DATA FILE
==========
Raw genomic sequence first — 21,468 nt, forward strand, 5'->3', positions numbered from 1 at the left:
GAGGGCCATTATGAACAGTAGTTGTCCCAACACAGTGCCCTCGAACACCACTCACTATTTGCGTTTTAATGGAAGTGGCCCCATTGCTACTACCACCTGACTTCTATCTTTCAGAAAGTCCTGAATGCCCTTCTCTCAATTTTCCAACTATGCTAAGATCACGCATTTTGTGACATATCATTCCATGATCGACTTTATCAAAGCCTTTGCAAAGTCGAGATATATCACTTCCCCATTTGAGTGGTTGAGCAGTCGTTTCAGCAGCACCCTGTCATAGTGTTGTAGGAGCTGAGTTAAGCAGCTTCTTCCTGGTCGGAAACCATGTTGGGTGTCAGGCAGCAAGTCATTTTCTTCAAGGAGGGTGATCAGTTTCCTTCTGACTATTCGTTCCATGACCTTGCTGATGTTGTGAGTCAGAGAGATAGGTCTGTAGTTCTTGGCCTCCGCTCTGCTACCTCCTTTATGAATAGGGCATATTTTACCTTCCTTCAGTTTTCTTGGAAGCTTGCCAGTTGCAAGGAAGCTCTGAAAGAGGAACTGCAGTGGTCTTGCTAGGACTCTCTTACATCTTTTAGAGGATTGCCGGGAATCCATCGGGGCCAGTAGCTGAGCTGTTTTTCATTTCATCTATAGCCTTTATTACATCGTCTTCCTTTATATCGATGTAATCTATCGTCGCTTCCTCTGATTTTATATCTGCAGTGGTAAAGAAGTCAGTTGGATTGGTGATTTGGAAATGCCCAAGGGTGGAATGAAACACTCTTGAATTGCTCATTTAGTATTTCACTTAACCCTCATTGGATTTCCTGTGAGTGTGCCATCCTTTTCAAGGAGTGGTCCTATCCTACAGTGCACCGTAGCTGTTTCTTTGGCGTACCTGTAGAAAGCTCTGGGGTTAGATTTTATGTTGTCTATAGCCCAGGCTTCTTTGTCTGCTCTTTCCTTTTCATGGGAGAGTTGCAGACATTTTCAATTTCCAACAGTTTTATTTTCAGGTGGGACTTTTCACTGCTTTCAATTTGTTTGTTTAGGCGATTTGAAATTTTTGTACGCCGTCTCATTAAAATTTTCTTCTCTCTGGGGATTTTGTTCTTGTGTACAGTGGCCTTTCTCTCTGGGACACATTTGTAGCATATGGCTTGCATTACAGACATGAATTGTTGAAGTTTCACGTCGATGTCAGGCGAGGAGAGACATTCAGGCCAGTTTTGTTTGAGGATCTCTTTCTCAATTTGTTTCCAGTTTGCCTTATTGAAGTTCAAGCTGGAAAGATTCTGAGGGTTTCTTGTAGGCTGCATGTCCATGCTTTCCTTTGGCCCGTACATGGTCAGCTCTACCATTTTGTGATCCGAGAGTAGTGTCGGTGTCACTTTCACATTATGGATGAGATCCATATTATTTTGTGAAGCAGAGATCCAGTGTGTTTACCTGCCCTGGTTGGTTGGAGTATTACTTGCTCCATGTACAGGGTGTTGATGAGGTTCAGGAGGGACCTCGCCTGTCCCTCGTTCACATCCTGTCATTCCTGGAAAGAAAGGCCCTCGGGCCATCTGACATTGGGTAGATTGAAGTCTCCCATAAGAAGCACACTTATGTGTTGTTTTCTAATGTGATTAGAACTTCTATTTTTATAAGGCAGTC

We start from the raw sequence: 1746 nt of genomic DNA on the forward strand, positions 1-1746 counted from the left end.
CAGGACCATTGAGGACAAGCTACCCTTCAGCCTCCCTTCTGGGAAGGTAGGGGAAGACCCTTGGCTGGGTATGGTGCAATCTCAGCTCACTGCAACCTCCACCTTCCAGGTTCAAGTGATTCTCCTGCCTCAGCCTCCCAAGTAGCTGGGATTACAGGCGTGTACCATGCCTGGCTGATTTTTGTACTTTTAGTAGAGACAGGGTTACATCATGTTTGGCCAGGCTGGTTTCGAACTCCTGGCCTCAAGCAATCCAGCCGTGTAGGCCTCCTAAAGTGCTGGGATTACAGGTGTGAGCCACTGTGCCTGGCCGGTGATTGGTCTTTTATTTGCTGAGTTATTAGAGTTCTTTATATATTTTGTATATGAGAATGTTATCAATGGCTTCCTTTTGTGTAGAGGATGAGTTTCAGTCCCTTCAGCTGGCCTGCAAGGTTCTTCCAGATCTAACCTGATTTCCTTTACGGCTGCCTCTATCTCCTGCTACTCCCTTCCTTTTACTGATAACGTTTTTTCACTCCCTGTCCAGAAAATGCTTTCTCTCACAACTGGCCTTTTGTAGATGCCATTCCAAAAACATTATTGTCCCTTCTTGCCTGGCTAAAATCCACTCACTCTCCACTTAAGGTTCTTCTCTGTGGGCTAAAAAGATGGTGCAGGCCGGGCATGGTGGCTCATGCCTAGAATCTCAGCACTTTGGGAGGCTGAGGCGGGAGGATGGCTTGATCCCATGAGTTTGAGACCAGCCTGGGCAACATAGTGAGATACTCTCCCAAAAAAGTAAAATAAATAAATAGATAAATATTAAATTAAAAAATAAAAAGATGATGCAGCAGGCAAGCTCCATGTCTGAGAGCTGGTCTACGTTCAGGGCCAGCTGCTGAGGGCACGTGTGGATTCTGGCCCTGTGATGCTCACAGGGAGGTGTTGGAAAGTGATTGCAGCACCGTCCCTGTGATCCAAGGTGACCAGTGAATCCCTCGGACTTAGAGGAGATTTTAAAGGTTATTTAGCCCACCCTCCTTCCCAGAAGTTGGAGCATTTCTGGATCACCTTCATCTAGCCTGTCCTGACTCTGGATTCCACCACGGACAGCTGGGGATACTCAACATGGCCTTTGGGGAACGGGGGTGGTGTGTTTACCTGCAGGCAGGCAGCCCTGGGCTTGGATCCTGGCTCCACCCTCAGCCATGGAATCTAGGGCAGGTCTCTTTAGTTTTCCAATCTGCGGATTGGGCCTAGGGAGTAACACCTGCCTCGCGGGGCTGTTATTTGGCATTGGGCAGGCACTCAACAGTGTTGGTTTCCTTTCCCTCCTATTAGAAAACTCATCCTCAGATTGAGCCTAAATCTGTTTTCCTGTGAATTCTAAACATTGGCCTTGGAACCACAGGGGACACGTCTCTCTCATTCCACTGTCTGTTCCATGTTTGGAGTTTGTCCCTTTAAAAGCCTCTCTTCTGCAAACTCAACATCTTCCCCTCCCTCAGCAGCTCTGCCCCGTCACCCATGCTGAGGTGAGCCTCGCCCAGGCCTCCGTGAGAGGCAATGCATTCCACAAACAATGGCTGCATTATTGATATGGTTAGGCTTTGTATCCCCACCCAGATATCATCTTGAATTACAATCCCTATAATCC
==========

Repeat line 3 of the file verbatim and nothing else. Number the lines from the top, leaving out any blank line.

We start from the raw sequence: 1746 nt of genomic DNA on the forward strand, positions 1-1746 counted from the left end.